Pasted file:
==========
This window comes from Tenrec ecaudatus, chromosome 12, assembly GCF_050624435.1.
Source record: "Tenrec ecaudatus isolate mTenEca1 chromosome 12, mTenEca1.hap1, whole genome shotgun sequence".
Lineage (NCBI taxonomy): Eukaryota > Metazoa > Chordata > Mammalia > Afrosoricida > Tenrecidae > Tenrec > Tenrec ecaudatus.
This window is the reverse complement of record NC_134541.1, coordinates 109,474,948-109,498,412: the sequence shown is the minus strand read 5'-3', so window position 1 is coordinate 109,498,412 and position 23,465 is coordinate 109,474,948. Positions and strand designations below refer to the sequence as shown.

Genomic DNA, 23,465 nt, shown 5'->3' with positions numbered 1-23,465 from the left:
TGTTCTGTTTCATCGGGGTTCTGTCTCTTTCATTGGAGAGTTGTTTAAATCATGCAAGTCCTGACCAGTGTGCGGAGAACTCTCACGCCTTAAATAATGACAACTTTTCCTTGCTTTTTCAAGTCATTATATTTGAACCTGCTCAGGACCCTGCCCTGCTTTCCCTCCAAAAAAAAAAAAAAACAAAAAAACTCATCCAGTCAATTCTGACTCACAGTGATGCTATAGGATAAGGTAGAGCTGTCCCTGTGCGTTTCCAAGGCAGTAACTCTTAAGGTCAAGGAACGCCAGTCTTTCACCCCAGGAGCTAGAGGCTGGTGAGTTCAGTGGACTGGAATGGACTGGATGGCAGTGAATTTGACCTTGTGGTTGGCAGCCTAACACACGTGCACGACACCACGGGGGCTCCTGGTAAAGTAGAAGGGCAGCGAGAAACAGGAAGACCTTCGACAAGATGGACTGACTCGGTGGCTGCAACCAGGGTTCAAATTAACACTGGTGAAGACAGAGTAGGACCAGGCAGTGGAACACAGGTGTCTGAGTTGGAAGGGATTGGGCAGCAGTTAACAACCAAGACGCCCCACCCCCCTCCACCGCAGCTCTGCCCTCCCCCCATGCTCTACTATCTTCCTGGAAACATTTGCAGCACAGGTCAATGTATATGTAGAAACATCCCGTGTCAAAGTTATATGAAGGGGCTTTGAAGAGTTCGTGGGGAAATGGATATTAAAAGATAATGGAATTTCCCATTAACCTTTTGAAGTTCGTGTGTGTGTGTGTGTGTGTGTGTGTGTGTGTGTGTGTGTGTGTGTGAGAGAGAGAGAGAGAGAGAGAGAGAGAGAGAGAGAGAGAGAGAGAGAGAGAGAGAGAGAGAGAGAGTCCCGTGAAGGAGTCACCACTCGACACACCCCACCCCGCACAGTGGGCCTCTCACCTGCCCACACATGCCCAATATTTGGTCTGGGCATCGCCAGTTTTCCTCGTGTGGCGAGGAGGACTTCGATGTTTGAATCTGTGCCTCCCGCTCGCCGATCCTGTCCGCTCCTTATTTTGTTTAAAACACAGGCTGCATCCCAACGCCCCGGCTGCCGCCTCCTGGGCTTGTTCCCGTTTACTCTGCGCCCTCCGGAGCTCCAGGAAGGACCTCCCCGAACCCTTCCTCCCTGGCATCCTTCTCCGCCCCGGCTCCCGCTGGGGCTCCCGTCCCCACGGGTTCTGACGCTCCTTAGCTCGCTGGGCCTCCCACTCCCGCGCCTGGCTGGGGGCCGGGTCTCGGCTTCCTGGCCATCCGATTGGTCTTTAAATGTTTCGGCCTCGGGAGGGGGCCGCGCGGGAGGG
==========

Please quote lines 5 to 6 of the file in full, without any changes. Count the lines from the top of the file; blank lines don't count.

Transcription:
Genomic DNA, 23,465 nt, shown 5'->3' with positions numbered 1-23,465 from the left:
TGTTCTGTTTCATCGGGGTTCTGTCTCTTTCATTGGAGAGTTGTTTAAATCATGCAAGTCCTGACCAGTGTGCGGAGAACTCTCACGCCTTAAATAATGACAACTTTTCCTTGCTTTTTCAAGTCATTATATTTGAACCTGCTCAGGACCCTGCCCTGCTTTCCCTCCAAAAAAAAAAAAAAACAAAAAAACTCATCCAGTCAATTCTGACTCACAGTGATGCTATAGGATAAGGTAGAGCTGTCCCTGTGCGTTTCCAAGGCAGTAACTCTTAAGGTCAAGGAACGCCAGTCTTTCACCCCAGGAGCTAGAGGCTGGTGAGTTCAGTGGACTGGAATGGACTGGATGGCAGTGAATTTGACCTTGTGGTTGGCAGCCTAACACACGTGCACGACACCACGGGGGCTCCTGGTAAAGTAGAAGGGCAGCGAGAAACAGGAAGACCTTCGACAAGATGGACTGACTCGGTGGCTGCAACCAGGGTTCAAATTAACACTGGTGAAGACAGAGTAGGACCAGGCAGTGGAACACAGGTGTCTGAGTTGGAAGGGATTGGGCAGCAGTTAACAACCAAGACGCCCCACCCCCCTCCACCGCAGCTCTGCCCTCCCCCCATGCTCTACTATCTTCCTGGAAACATTTGCAGCACAGGTCAATGTATATGTAGAAACATCCCGTGTCAAAGTTATATGAAGGGGCTTTGAAGAGTTCGTGGGGAAATGGATATTAAAAGATAATGGAATTTCCCATTAACCTTTTGAAGTTCGTGTGTGTGTGTGTGTGTGTGTGTGTGTGTGTGTGTGTGTGTGTGTGAGAGAGAGAGAGAGAGAGAGAGAGAGAGAGAGAGAGAGAGAGAGAGAGAGAGAGAGAGAGAGAGAGTCCCGTGAAGGAGTCACCACTCGACACACCCCACCCCGCACAGTGGGCCTCTCACCTGCCCACACATGCCCAATATTTGGTCTGGGCATCGCCAGTTTTCCTCGTGTGGCGAGGAGGACTTCGATGTTTGAATCTGTGCCTCCCGCTCGCCGATCCTGTCCGCTCCTTATTTTGTTTAAAACACAGGCTGCATCCCAACGCCCCGGCTGCCGCCTCCTGGGCTTGTTCCCGTTTACTCTGCGCCCTCCGGAGCTCCAGGAAGGACCTCCCCGAACCCTTCCTCCCTGGCATCCTTCTCCGCCCCGGCTCCCGCTGGGGCTCCCGTCCCCACGGGTTCTGACGCTCCTTAGCTCGCTGGGCCTCCCACTCCCGCGCCTGGCTGGGGGCCGGGTCTCGGCTTCCTGGCCATCCGATTGGTCTTTAAATGTTTCGGCCTCGGGAGGGGGCCGCGCGGGAGGG